Inspector allows west London office-to-resi PDR appeal

An inspector has approved plans to convert a vacant west London office block into more than 210 flats, finding that the proposals would have no significant adverse transport or highways impacts.

Planning Inspectorate: inspector has allowed office-to-residential PDR appeal
Planning Inspectorate: inspector has allowed office-to-residential PDR appeal

In a decision issued last week, inspector Richard Jones allowed an appeal against the London Borough of Hounslow’s decision to refuse to grant prior approval for an application to use Class O permitted development rights to convert a Brentford office block to 213 residential units.

The appeal relates to a vacant 10,665 square metre office building situated adjacent to the northern side of the A4, on a site bounded by Gunnersbury Park to the west and north and an office building to the east.

The prior approval application was refused by the London Borough of Hounslow in November 2016.

In its decision notice at the time, the council said that the proposed development, "by reason of its high provision of car parking spaces and location with poor access to public transport, a poor pedestrian and cycling environment, and in an area of poor air quality would not promote or provide for travel by sustainable modes of transport".

The decision notice added that, as such, "the proposed development would lead to a reliance on car-based travel".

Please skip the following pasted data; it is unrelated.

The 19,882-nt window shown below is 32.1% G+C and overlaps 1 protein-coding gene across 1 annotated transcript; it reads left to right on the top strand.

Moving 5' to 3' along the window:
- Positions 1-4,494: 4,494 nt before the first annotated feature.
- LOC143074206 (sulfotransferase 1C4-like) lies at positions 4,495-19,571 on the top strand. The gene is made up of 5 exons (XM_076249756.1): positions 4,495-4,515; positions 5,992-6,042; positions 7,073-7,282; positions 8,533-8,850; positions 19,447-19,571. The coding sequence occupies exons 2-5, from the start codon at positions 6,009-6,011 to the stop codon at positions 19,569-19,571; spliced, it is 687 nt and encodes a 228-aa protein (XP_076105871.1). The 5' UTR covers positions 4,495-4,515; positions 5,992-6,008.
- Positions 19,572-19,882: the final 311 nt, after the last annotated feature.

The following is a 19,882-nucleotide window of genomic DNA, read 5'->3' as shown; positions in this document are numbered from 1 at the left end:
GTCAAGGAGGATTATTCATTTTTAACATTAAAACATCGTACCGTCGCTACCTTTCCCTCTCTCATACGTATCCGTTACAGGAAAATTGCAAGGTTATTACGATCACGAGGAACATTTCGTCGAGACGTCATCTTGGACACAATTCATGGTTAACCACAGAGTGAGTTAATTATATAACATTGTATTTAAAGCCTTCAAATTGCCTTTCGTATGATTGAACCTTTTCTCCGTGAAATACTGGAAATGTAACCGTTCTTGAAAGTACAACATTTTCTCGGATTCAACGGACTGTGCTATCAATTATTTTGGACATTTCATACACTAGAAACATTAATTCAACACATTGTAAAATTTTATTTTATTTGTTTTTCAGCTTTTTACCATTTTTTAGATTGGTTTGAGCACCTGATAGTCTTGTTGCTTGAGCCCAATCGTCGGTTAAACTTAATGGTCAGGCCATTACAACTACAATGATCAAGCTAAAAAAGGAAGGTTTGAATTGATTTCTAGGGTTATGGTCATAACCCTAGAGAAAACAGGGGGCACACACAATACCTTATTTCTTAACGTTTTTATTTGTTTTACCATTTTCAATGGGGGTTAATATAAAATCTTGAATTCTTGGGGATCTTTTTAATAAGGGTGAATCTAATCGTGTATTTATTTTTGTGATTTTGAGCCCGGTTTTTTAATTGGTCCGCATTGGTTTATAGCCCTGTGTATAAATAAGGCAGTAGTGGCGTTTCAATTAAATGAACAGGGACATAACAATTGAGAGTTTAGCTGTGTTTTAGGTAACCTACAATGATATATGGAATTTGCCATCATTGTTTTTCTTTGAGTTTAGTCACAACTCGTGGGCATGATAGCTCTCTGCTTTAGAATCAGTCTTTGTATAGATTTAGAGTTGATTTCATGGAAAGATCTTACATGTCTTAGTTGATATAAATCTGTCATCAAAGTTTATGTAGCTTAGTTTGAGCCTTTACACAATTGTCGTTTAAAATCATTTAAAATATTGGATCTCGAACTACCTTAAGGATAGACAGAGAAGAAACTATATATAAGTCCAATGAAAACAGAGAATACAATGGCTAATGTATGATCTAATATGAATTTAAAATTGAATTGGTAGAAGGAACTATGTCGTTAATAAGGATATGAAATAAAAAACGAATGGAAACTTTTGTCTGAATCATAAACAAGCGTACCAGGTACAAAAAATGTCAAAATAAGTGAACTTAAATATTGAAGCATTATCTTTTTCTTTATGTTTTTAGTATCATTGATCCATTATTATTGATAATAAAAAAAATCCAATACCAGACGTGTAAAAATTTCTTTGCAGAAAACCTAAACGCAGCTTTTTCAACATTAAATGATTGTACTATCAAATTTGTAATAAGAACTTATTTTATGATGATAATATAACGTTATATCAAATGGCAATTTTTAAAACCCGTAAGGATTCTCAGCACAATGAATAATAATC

In last week’s report, the inspector found that the proposed level of car parking - which equates to approximately 1.47 spaces per unit - is excessive.

But the inspector concluded that these concerns could be overcome through a planning condition relating to car parking, including measures to reduce provision.

The inspector’s report also found that, while the majority of the site has a public transport accessibility level (PTAL) of 2, which is considered to be poor, the main from pedestrian access point falls within PTAL level 3, "thereby indicating a moderate level of connectivity to public transport services".

The inspector concluded that, "on the basis of the evidence before me … the proposals would have no significant adverse transport or highways impacts and I find no conflict with paragraph 32 of the National Planning Policy Framework which states that development should only be prevented or refused on transport grounds where the residual cumulative impacts of the development are severe".


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